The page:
Written By Stella Riunga
You wouldn’t expect there to be such a difference-it’s just one bus ride across the border, after all. I’m not some white-skinned ‘expat’ coming to share my ‘expatise’ for a princely salary in dollars. I’m just some Nairobi chic who wants to try out something new before the years roll by and I wonder why I did nothing adventurous.
Uganda to me is Kampala, because that is where I live and work. I hear of the amazing Sipi Falls, Murchison National Park, Bwindi Impenetrable National Park where the gorillas live, the green and beautiful hills of Kabale, but I am yet to go there, maybe another day, another time.
Nine months, the time of incubation, is how long I’ve been here. I find that significant, somehow. Some days are good, days where the warmth of Ugandans envelops me like a hug, their smiles, their enchanted delight at my being Kenyan, riding to work with my neighbours in the morning, enjoying a good laugh with my colleagues in the office, experiencing the warmth of sunshine after a much welcome shower of rain, watching droves of long-horned cattle being led to pasture. I admire the hope and resilience of a people who have been through the most brutal of wars, and the instability and brutality of several successive military regimes.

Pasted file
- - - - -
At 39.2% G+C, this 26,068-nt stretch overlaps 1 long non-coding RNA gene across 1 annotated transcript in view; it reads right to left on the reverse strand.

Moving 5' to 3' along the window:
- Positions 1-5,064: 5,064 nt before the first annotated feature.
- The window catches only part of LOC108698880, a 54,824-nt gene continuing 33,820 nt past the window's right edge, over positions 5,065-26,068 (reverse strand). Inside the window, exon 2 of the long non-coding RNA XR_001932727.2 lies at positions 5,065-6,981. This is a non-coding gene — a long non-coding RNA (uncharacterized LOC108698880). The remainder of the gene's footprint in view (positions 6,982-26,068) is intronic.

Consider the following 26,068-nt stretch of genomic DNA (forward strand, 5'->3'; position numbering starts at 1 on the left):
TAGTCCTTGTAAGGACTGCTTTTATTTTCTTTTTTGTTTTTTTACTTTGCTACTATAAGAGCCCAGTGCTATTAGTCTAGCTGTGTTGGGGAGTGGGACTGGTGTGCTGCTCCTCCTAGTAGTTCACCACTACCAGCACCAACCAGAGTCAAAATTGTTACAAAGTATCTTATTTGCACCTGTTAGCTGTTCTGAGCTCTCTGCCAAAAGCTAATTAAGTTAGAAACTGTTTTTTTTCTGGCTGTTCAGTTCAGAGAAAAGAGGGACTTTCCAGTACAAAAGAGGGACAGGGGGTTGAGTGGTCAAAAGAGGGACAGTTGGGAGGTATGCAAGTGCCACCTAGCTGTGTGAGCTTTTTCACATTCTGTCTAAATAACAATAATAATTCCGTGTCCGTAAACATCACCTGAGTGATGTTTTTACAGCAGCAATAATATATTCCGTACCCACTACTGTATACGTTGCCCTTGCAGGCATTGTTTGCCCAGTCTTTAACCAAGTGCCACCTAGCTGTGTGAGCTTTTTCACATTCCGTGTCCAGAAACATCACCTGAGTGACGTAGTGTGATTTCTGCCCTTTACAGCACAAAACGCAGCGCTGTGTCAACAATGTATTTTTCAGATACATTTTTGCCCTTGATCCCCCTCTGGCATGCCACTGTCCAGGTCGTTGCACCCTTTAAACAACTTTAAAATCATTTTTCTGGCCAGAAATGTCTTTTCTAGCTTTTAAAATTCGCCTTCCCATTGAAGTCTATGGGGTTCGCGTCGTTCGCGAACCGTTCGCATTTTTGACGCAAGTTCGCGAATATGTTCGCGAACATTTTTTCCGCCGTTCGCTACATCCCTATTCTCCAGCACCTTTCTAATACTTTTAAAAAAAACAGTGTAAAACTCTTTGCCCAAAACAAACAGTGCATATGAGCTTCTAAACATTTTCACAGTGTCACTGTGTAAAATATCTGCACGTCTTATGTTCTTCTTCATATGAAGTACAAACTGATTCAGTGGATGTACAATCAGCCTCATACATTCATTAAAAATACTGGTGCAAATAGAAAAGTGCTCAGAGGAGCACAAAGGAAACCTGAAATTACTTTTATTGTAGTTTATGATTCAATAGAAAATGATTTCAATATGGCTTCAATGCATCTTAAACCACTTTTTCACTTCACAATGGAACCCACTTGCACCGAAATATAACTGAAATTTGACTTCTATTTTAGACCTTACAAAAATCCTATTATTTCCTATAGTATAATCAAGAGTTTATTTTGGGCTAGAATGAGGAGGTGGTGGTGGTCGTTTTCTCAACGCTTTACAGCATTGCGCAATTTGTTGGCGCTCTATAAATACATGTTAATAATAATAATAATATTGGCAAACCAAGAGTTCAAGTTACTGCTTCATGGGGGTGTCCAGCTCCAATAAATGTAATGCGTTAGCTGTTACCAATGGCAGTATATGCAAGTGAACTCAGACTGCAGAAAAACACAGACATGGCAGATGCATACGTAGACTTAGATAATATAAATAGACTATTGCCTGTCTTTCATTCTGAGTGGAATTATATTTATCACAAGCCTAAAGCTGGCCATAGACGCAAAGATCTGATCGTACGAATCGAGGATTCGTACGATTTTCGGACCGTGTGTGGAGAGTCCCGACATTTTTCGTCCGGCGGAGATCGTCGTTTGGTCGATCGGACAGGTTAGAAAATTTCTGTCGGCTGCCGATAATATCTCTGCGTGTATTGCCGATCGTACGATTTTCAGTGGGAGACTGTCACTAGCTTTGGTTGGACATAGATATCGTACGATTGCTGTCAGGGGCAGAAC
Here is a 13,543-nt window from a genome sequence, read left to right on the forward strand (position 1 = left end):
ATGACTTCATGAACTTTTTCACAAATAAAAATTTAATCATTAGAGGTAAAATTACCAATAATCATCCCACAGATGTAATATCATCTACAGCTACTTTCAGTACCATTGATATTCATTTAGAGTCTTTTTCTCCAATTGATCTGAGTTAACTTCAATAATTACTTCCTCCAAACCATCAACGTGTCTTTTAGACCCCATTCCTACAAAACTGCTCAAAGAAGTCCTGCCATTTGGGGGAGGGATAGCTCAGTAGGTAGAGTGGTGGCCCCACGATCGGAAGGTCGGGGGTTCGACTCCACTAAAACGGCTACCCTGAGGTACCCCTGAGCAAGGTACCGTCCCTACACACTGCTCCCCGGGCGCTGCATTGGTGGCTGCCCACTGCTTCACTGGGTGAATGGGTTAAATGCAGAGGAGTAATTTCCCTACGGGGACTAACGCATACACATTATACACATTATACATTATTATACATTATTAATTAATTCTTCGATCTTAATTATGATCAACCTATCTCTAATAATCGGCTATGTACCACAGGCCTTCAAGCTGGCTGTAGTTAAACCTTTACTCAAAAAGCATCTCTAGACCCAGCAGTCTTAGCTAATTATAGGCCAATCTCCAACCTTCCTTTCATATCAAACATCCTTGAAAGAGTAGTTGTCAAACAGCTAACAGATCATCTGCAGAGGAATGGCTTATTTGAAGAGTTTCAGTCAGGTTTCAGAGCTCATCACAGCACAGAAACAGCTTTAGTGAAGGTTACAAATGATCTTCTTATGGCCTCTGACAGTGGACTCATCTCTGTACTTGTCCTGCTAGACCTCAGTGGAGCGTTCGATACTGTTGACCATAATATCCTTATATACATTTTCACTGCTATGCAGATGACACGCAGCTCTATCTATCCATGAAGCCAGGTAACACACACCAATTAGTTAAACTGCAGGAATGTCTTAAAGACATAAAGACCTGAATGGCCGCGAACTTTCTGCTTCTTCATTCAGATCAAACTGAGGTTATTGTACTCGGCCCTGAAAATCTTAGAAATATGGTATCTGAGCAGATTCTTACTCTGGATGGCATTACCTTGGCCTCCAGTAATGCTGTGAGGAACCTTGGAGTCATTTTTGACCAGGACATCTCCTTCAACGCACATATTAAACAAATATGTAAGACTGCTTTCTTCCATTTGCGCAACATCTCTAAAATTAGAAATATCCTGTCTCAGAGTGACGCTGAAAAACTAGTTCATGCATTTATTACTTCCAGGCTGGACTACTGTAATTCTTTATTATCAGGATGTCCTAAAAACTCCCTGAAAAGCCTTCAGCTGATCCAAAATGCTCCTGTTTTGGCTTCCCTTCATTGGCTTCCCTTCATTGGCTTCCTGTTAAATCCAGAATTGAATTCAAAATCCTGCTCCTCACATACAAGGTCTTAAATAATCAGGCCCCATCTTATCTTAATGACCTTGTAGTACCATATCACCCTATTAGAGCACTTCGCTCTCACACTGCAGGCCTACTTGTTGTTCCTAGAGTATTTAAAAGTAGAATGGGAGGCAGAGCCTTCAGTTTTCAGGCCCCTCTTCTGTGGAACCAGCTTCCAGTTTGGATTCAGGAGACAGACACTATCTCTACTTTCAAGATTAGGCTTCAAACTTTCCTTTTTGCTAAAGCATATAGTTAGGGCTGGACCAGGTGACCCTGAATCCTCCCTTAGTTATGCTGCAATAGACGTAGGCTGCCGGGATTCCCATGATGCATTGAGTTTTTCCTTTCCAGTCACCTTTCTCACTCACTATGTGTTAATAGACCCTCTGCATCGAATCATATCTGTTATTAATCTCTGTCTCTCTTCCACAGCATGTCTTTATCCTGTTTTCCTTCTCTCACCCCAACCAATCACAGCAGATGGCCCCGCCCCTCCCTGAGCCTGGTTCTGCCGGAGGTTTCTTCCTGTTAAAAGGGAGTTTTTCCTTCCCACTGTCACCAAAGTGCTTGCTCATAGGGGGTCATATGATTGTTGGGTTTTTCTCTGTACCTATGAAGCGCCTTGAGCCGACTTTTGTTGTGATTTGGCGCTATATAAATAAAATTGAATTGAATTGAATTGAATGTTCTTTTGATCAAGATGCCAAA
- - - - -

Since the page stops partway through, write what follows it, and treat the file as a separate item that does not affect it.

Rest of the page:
Then there are the bad stretches. The frustration of not being able to speak Luganda when outside my comfortable work-home bubble, the ridiculous cost of living (bread is 80Ksh!) , the never-ending dust, the rubbish heaps piled ever few metres, attracting those unsightly guardians of the city- the Marabou Storks. The terrible, terrible taxis (matatus), the psychotic boda bodas weaving in and out of traffic at terrific speeds… some days, it truly overwhelms me.
I am fortunate. Friendships have come easily to me. It never ceases to amaze me how similar our experiences are as East Africans. We listened to the same imported Western music, we can remember the very first non-government owned TV stations, we read the same books in high school .We regularly abuse and deform English to suit our mother-tongue influences. We bash each others’ women, behaviour and dress mode-and enjoy it. We had Moi for donkey- years, they have Museveni (still!)
I don’t expect to be here long, but already I feel myself changing. I stroll where I used to march, smile more, shout less, and I have learnt to tough it out when I am convinced I have reached breaking point. Is it madness that I plan to leave steady employment, potential greatness, all to go home? I guess my class 5 Methali za Kiswahili book was right- Mwenda tezi na omo, marejeo ni ngamani.
© Stella Riunga